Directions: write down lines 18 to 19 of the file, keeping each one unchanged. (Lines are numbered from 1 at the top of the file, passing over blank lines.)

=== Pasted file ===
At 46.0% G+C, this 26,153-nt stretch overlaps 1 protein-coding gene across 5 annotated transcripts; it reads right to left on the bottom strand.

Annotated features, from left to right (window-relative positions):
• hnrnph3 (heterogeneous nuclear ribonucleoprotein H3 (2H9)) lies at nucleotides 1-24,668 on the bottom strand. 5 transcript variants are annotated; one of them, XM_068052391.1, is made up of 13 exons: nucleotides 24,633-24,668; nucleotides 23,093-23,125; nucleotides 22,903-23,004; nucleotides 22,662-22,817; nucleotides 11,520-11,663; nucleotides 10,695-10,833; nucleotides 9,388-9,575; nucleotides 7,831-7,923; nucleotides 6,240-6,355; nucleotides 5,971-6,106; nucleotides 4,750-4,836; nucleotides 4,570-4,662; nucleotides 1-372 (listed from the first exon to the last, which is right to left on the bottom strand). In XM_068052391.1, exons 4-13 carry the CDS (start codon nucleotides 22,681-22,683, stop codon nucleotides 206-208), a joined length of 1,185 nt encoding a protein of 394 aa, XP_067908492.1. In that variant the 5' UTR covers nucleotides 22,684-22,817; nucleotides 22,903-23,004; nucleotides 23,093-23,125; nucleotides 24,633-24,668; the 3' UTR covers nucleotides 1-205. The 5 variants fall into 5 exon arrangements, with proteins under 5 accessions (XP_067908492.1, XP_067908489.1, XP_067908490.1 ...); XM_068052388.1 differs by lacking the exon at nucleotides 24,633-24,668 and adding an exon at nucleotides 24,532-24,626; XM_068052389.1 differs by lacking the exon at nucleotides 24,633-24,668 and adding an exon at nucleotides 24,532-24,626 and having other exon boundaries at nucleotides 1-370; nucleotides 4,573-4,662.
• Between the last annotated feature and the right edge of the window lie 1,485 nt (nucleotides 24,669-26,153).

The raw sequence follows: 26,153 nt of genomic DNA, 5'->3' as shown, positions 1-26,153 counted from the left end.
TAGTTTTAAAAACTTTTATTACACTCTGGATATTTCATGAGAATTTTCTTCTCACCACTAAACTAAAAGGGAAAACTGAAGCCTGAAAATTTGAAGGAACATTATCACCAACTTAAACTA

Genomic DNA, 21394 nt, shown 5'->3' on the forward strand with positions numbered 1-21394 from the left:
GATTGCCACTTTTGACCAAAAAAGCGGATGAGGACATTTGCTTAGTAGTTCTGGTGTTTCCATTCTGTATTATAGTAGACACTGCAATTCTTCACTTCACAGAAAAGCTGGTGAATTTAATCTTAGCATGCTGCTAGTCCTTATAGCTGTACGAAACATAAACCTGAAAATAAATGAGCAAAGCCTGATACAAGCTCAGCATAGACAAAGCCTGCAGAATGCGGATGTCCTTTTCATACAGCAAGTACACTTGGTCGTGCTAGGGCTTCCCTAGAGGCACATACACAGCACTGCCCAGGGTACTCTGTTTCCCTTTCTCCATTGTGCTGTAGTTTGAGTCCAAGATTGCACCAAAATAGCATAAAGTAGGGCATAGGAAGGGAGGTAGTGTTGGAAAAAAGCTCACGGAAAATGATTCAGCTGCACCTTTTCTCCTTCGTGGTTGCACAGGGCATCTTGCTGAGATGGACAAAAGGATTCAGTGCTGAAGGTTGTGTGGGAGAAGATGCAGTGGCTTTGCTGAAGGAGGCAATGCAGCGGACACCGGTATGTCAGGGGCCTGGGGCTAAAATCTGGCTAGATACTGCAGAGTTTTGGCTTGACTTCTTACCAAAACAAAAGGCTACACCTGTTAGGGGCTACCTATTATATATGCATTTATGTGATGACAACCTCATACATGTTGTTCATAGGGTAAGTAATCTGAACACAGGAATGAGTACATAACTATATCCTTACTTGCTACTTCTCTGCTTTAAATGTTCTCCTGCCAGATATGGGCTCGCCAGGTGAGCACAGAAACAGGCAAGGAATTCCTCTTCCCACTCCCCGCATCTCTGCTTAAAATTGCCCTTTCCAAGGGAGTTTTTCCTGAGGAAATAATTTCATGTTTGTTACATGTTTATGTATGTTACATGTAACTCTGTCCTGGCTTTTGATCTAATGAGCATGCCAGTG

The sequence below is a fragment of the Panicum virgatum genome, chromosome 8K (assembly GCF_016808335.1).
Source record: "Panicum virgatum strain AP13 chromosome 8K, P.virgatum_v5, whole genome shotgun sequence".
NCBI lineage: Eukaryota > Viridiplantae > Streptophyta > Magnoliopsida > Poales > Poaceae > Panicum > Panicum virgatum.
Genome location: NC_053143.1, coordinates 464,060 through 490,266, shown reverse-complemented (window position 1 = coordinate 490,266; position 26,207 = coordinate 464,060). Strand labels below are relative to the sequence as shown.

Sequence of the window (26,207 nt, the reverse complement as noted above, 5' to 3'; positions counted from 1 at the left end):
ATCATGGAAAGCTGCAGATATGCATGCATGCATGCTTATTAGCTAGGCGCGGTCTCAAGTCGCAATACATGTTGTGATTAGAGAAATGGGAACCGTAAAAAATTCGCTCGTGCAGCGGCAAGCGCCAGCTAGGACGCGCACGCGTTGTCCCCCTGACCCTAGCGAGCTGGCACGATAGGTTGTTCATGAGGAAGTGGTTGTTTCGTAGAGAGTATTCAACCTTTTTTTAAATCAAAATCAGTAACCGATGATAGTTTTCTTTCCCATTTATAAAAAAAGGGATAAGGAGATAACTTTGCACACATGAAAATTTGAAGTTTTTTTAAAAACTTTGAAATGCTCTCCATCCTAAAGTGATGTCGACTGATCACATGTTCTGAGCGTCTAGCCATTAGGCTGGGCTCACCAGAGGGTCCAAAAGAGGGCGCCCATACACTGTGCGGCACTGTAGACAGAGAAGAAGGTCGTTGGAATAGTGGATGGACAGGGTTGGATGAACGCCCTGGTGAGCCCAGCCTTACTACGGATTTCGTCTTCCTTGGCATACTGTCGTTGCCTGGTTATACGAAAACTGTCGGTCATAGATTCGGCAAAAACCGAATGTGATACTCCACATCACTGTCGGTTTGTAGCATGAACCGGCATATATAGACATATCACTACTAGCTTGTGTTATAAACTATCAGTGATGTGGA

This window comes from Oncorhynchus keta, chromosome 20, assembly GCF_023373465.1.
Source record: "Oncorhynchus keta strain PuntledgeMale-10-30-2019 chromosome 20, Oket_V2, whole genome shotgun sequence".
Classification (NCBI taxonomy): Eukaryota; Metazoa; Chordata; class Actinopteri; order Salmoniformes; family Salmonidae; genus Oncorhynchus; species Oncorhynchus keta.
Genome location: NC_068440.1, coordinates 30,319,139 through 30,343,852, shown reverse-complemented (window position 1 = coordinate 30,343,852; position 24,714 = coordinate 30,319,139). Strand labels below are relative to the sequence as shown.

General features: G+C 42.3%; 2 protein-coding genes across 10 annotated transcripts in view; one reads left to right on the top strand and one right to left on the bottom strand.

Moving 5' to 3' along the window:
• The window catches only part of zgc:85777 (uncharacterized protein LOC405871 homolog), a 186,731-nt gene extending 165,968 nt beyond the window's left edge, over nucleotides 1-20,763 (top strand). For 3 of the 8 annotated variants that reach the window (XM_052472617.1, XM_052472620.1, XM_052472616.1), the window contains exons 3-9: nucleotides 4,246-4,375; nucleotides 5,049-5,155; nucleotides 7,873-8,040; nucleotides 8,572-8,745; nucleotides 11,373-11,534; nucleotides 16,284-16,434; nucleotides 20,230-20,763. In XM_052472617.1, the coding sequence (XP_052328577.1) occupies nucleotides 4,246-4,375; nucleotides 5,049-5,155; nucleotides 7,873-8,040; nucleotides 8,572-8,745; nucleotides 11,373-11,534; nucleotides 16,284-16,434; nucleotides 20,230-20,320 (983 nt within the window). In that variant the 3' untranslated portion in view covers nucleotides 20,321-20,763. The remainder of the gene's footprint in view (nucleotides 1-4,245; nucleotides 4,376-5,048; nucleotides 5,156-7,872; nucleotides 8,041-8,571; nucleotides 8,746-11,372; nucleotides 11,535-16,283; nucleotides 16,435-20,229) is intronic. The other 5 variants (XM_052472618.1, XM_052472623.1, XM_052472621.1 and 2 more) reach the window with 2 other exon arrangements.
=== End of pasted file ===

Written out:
Genome location: NC_068440.1, coordinates 30,319,139 through 30,343,852, shown reverse-complemented (window position 1 = coordinate 30,343,852; position 24,714 = coordinate 30,319,139). Strand labels below are relative to the sequence as shown.

General features: G+C 42.3%; 2 protein-coding genes across 10 annotated transcripts in view; one reads left to right on the top strand and one right to left on the bottom strand.